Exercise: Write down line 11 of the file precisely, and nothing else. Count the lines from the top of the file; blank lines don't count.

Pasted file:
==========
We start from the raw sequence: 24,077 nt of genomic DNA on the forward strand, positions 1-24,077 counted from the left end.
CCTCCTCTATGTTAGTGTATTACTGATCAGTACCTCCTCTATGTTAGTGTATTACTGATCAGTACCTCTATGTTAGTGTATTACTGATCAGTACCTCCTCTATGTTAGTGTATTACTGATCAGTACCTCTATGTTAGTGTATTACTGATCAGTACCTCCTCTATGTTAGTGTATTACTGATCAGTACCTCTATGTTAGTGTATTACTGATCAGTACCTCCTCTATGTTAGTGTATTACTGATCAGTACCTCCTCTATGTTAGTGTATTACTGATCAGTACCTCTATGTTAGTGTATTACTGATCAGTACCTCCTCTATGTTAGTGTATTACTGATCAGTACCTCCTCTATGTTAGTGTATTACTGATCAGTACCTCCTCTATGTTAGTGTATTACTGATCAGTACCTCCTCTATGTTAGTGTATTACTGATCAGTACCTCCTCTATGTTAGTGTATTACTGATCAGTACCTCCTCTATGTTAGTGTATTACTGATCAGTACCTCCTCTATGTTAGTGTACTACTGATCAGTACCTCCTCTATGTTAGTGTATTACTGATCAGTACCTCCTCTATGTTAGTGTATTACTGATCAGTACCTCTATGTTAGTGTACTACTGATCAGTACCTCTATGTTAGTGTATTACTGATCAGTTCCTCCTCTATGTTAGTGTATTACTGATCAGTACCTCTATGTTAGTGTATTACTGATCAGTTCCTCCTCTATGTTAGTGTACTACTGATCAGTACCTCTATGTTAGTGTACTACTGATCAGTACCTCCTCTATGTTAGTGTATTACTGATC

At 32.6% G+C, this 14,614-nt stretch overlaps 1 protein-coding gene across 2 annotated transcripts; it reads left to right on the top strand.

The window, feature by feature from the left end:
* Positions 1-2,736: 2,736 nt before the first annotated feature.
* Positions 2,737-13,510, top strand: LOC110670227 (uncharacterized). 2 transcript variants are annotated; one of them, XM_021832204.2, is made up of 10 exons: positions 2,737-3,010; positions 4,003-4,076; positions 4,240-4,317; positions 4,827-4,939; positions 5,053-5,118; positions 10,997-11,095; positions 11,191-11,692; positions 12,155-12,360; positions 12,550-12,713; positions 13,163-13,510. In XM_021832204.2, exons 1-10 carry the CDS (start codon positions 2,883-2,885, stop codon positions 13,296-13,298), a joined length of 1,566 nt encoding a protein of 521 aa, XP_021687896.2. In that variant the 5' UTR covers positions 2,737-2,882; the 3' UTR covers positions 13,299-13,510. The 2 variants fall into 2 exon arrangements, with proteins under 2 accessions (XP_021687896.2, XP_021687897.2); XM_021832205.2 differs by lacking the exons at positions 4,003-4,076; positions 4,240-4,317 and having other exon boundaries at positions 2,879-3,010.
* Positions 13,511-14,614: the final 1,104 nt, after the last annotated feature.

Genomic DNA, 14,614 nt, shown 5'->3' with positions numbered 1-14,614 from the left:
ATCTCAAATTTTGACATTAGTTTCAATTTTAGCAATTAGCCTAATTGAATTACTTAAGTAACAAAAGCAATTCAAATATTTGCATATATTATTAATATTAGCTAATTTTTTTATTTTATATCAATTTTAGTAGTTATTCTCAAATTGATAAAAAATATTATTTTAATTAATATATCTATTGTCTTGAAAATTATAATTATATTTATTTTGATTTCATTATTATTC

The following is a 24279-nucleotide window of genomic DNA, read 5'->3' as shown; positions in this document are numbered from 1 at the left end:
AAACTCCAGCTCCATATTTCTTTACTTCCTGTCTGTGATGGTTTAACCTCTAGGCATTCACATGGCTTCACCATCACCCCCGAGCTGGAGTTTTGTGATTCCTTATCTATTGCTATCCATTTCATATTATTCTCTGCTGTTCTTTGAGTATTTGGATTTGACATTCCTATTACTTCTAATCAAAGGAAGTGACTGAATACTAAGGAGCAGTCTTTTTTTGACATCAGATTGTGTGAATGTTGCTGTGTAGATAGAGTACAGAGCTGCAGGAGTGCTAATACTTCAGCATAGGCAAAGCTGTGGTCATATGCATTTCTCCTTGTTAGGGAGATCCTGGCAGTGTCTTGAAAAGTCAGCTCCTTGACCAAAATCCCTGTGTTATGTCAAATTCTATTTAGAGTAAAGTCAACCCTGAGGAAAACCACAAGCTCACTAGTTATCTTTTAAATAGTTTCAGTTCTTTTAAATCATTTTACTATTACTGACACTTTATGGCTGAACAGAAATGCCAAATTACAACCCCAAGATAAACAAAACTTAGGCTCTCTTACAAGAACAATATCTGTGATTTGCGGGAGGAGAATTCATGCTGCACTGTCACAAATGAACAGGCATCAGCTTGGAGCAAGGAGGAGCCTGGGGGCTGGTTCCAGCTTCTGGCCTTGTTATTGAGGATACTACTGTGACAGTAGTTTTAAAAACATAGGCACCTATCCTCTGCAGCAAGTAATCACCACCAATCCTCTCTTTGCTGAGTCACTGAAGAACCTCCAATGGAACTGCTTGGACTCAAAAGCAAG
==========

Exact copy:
AAACTCCAGCTCCATATTTCTTTACTTCCTGTCTGTGATGGTTTAACCTCTAGGCATTCACATGGCTTCACCATCACCCCCGAGCTGGAGTTTTGTGATTCCTTATCTATTGCTATCCATTTCATATTATTCTCTGCTGTTCTTTGAGTATTTGGATTTGACATTCCTATTACTTCTAATCAAAGGAAGTGACTGAATACTAAGGAGCAGTCTTTTTTTGACATCAGATTGTGTGAATGTTGCTGTGTAGATAGAGTACAGAGCTGCAGGAGTGCTAATACTTCAGCATAGGCAAAGCTGTGGTCATATGCATTTCTCCTTGTTAGGGAGATCCTGGCAGTGTCTTGAAAAGTCAGCTCCTTGACCAAAATCCCTGTGTTATGTCAAATTCTATTTAGAGTAAAGTCAACCCTGAGGAAAACCACAAGCTCACTAGTTATCTTTTAAATAGTTTCAGTTCTTTTAAATCATTTTACTATTACTGACACTTTATGGCTGAACAGAAATGCCAAATTACAACCCCAAGATAAACAAAACTTAGGCTCTCTTACAAGAACAATATCTGTGATTTGCGGGAGGAGAATTCATGCTGCACTGTCACAAATGAACAGGCATCAGCTTGGAGCAAGGAGGAGCCTGGGGGCTGGTTCCAGCTTCTGGCCTTGTTATTGAGGATACTACTGTGACAGTAGTTTTAAAAACATAGGCACCTATCCTCTGCAGCAAGTAATCACCACCAATCCTCTCTTTGCTGAGTCACTGAAGAACCTCCAATGGAACTGCTTGGACTCAAAAGCAAG